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The Federal Communications Commission (FCC) has adopted rules that will smooth the transition to digital television (DTV) for millions of Americans. The FCC’s new “plug-and-play” rules will ensure that most cable systems are compatible with DTV receivers and related consumer electronics equipment.
Congress has determined that current broadcast television service must be completely converted to digital operation. Cable television and other video media are also transitioning to digital. As DTV is delivered digitally, it allows for the delivery of a signal virtually free of interference. DTV broadcasters will be able to offer television with movie-quality pictures and Dolby digital surround- sound, along with other enhancements. DTV technology is more efficient than analog technology and will allow the same number of stations to be broadcast while using less spectrum.
The FCC’s plug-and-play rules are important to the digital transition because they will facilitate the direct connection of digital navigation devices or customer premises equipment, including TV receivers, set-top boxes, and digital recorders that are purchased from retail outlets for use in cable TV systems. A “plug-and-play” digital television is a TV that you can plug directly into your cable system and receive analog and most digital cable services without needing a set-top box. More and more cable services are being provided in digital format, and broadcast stations are transitioning from analog to an all-digital service. Currently, plug-and-play is available for most analog services over cable, but not for digital. Many consumers like the convenience (and cost savings) of receiving cable programming without a set-top box.
Consumers will be able to take their plug-and-play set virtually anywhere in the U.S. and know it will work on cable systems offering digital services. However, digital plug-and-play will not work quite like analog. For digital plug-and-play, you’ll probably need to get a security card (also known as a CableCARD™) from your local cable operator. The security card will permit you to watch the scrambled programming and premium services to which you’re subscribed.
The first generation of plug-and-play sets will receive one-way programming only, including analog basic, digital basic, and digital premium cable programming. If you want to receive advanced digital cable services like video-on-demand, an enhanced program guide, or interactive data-enhanced television service using a first generation set, you will need a set-top box. You may also need a set-top box for other cable operator-provided services, such as a personal video recorder. Negotiations are underway between the cable and consumer electronics industries to establish standards that would permit plug-and-play sets to provide advanced two-way services. .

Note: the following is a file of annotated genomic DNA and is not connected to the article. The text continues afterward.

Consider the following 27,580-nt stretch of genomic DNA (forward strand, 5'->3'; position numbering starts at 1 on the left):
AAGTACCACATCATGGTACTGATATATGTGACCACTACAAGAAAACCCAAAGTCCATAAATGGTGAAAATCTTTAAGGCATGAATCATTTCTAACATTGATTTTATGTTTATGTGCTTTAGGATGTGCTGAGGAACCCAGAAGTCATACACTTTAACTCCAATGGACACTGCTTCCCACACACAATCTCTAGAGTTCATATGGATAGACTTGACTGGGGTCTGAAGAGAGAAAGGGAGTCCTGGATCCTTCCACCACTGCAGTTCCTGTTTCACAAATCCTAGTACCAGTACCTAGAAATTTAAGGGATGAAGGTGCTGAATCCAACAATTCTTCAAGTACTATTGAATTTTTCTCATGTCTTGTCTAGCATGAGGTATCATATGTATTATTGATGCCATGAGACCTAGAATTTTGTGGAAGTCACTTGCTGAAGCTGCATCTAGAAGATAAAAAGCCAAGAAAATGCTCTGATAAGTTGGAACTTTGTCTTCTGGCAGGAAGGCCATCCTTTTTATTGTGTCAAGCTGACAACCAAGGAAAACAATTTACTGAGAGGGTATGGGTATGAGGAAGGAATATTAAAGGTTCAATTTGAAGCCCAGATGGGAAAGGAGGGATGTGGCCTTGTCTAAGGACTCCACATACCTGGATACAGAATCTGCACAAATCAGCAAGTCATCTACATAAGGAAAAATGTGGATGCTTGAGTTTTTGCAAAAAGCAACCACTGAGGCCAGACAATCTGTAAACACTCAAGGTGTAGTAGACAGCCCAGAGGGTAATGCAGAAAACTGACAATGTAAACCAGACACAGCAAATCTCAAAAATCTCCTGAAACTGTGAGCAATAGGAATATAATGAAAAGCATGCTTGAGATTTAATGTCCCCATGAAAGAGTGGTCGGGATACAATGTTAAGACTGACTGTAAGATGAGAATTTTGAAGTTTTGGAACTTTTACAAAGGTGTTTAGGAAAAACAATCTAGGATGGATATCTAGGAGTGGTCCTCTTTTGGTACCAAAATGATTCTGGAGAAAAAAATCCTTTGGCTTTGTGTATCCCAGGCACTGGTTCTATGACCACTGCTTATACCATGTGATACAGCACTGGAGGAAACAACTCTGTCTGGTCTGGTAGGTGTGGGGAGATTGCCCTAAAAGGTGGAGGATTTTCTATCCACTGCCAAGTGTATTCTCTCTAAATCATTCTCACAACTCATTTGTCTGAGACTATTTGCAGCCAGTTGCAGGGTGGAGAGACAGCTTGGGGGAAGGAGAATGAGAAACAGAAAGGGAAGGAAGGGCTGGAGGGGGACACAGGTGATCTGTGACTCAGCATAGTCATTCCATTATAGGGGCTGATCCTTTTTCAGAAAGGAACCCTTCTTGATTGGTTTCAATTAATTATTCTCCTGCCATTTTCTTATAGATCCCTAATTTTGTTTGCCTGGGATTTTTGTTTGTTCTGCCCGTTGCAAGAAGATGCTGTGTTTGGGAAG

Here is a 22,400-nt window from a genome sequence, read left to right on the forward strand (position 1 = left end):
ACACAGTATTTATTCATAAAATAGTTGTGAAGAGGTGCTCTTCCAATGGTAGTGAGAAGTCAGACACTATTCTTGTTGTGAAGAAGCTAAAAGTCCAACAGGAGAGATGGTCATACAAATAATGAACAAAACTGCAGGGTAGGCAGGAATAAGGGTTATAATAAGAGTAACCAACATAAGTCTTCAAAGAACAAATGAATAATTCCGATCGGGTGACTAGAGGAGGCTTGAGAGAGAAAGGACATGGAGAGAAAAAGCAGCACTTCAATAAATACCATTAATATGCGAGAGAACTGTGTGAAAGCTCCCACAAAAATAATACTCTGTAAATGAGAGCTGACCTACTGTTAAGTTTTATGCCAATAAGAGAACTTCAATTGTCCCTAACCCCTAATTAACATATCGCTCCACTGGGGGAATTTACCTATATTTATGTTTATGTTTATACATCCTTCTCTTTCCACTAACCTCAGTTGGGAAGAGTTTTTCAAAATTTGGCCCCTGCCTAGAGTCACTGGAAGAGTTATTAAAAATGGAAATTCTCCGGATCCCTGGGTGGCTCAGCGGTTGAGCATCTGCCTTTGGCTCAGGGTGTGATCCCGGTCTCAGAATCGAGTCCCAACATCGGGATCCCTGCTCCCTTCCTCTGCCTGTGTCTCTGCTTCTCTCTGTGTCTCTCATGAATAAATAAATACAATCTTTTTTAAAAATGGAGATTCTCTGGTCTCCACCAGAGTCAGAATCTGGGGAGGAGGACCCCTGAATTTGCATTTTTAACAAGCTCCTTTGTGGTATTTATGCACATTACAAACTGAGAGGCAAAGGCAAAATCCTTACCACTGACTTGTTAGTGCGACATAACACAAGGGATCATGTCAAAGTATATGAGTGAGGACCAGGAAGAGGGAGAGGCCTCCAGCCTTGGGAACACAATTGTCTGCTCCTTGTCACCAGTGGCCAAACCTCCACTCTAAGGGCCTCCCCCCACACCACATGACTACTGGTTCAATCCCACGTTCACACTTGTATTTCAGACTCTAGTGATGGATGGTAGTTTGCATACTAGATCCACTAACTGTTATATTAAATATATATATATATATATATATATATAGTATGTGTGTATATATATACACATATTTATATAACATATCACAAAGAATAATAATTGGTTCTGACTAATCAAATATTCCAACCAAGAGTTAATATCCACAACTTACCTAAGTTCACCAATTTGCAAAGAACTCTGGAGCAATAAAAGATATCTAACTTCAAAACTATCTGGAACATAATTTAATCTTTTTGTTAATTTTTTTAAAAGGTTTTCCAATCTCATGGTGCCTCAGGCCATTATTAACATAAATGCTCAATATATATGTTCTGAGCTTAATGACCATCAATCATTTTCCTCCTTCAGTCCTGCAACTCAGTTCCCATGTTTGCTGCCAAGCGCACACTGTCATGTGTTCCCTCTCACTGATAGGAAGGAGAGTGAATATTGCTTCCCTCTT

In addition to the ATSC (Advanced Television Systems Committee) specifications for terrestrial module requirements, the FCC has designated the SCTE (Society of Cable and Telecommunication Engineers) to be the responsible standards body for plug-and-play cable specifications. SCTE DVS538 will soon be released to the public as a released cable standard for U.S. DTV. Proto participates in the ATSC and SCTE standards bodies.
All DTV’s shipped into the US must include a digital terrestrial ATSC module as defined by the FCC rules part 15.117. The FCC rules state the following phase-in schedule for both terrestrial and cable plug-and-play (if labeled “digital cable ready”):
Plug-and-play designs are categorized into two different architectures, either dual conversion where the design uses an up-converter to an IF, and then a down-converter to the IF output, or a single-conversion architecture using an MOPLL (Mixer-Oscillator with Phase Locked Loop) device. Although the MOPLL design is lower cost, no one has met the ASTC specification based on the complexity of dealing with image signals within single conversion architectures. For this reason, Proto has introduced a unique single conversion module that includes a special mixer design that removes most of the image during the mixing process. This is called a image reject mixing. Image reject single-conversion ICs offer the lowest cost ATSC receiver solutions possible – and Proto is the leader in these IC solutions.
Proto has a PnP reference design under development.
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